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Georgia: Proposed Reform Could Tilt Electoral Field Toward Incumbents

In order to test the claim that the proposed reforms could skew democratic development in Georgia, and how the changes might affect future elections, the Caucasus Research Resource Centers (CRRC) calculated how seats would have been distributed among parties in the past legislative elections. (Photo: CRRC)

Irakli Kobakhidze, Speaker of Georgian Parliament, recently outlined proposed constitutional changes. Among them is a switch to a fully proportional electoral system, for which civil society groups have long argued. But this possible switch could end up restricting political competition.
 
This pending reform would produce three major changes. First, it would do away with the current mixed system of determining parliament’s composition by eliminating first-past-the-post races, and relying solely on party-list voting to allocate seats. A second change would re-allocate votes for parties that fail to clear the 5-percent electoral threshold (the percentage needed for a party to gain representation in parliament), and give those votes to the leading party. The last change, which is ironic coming from a party that came to power as a coalition, would prohibit parties from forming electoral alliances. Taken together, some experts caution that the proposed rule changes could tilt the electoral playing field in favor of the incumbents, and thus would mark a setback for civil society.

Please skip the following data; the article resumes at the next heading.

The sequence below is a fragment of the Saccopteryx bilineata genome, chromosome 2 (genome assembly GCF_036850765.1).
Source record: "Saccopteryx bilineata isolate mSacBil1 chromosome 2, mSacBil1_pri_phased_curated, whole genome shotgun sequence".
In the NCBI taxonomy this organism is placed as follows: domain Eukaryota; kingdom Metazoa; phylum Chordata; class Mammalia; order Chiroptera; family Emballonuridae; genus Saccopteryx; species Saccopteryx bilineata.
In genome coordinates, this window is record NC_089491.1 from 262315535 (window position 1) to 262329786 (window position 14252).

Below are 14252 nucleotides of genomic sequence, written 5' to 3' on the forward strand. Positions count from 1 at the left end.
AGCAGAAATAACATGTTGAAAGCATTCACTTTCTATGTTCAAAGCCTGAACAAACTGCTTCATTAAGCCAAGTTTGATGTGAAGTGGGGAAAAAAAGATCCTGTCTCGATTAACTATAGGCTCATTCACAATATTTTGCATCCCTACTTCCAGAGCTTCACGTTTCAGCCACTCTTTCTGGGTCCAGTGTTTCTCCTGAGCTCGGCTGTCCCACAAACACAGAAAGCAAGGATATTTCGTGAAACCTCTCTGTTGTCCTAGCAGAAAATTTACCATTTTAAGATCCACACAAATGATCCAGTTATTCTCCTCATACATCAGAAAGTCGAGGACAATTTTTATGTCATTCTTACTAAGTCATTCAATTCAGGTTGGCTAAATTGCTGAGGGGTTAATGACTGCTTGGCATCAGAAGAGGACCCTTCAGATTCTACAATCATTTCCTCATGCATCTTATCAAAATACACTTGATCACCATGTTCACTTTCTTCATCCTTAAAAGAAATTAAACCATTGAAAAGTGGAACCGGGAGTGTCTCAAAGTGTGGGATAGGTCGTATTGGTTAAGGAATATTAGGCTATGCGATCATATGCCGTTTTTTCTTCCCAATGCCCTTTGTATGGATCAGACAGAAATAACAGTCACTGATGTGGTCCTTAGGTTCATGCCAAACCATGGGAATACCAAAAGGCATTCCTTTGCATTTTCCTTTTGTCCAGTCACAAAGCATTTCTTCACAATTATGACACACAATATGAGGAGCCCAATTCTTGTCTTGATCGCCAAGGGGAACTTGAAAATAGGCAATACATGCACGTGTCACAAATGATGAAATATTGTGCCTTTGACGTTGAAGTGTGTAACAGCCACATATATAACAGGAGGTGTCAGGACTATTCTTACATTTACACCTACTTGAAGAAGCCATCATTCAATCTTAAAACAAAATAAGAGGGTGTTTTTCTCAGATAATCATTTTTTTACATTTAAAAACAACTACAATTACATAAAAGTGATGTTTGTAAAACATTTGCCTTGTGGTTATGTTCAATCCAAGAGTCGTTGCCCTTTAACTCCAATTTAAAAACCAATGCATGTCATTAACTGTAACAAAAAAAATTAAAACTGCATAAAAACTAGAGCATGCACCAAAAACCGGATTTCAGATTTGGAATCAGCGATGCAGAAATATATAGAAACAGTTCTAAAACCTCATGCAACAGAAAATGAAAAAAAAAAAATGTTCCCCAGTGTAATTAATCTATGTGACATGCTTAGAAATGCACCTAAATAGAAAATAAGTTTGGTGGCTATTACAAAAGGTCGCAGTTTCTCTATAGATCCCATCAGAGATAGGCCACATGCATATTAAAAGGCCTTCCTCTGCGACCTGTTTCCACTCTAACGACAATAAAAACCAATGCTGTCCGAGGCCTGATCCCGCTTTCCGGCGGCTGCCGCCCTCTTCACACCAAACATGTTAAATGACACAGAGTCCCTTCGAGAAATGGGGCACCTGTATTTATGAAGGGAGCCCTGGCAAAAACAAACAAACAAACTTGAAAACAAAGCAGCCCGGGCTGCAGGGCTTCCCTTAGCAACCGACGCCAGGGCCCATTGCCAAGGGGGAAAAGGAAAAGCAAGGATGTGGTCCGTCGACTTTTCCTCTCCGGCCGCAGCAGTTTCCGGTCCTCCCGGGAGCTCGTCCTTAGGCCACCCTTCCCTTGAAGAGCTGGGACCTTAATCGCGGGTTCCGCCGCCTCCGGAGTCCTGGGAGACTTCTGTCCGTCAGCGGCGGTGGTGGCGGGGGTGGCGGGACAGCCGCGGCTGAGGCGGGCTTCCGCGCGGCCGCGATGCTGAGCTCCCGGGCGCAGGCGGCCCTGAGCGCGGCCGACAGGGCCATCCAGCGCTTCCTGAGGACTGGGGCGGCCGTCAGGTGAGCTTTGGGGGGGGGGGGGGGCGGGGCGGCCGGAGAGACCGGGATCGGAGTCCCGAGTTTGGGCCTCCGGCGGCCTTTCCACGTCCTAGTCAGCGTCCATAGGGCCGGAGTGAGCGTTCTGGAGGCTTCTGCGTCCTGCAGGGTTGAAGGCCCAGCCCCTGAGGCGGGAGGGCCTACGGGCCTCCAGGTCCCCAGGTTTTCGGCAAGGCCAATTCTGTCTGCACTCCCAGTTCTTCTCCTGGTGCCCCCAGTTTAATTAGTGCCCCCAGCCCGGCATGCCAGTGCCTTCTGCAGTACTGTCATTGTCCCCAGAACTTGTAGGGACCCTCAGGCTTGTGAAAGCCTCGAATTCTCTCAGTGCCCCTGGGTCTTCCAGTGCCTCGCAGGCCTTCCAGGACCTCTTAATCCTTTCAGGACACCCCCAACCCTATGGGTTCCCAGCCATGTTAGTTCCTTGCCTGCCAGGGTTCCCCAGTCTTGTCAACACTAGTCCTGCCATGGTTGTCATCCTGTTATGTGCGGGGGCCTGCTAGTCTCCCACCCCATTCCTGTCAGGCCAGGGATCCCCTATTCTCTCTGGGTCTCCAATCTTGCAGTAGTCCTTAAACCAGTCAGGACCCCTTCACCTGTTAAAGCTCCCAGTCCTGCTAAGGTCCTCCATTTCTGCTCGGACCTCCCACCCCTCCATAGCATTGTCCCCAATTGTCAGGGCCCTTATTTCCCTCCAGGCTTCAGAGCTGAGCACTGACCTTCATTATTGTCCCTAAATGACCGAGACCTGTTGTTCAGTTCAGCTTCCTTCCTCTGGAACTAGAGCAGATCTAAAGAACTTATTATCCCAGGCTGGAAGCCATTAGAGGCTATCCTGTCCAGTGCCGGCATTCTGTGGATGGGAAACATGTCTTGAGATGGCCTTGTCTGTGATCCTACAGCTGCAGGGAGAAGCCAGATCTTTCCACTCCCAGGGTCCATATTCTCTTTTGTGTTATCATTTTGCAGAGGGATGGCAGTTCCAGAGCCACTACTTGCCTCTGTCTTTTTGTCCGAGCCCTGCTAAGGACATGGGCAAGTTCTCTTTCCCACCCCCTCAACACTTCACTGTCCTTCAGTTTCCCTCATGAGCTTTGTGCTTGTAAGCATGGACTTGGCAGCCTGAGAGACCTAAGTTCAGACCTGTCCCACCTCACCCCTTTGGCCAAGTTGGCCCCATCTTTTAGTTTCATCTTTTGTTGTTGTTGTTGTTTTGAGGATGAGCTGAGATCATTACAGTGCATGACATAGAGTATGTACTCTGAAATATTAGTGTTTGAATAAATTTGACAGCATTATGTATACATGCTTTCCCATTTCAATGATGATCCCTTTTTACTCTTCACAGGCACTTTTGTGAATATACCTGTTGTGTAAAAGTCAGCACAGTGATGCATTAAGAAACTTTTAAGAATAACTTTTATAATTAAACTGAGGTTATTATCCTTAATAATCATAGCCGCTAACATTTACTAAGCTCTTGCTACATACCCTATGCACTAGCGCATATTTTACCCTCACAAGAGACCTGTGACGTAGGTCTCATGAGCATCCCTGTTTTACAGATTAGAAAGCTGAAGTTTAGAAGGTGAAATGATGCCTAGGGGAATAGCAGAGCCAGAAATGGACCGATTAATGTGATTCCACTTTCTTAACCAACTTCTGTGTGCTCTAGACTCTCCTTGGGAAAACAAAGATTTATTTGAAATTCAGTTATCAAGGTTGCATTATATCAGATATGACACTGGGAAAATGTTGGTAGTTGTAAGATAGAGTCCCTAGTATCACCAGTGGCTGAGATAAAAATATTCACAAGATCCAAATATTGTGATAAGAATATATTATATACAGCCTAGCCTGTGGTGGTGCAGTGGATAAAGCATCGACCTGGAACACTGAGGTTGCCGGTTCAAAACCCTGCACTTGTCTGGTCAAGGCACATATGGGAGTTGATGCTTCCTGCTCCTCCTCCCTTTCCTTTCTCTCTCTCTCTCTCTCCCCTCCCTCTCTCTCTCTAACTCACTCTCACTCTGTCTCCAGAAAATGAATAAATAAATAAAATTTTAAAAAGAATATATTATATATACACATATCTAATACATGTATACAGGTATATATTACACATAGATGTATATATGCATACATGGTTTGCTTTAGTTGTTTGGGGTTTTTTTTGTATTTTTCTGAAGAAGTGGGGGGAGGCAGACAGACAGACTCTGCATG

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Dustin Gilbreath is a Policy Analyst at CRRC-Georgia. David Sichinava is a Senior Policy Analyst at CRRC-Georgia.

Georgia: Proposed Reform Could Tilt Electoral Field Toward Incumbents

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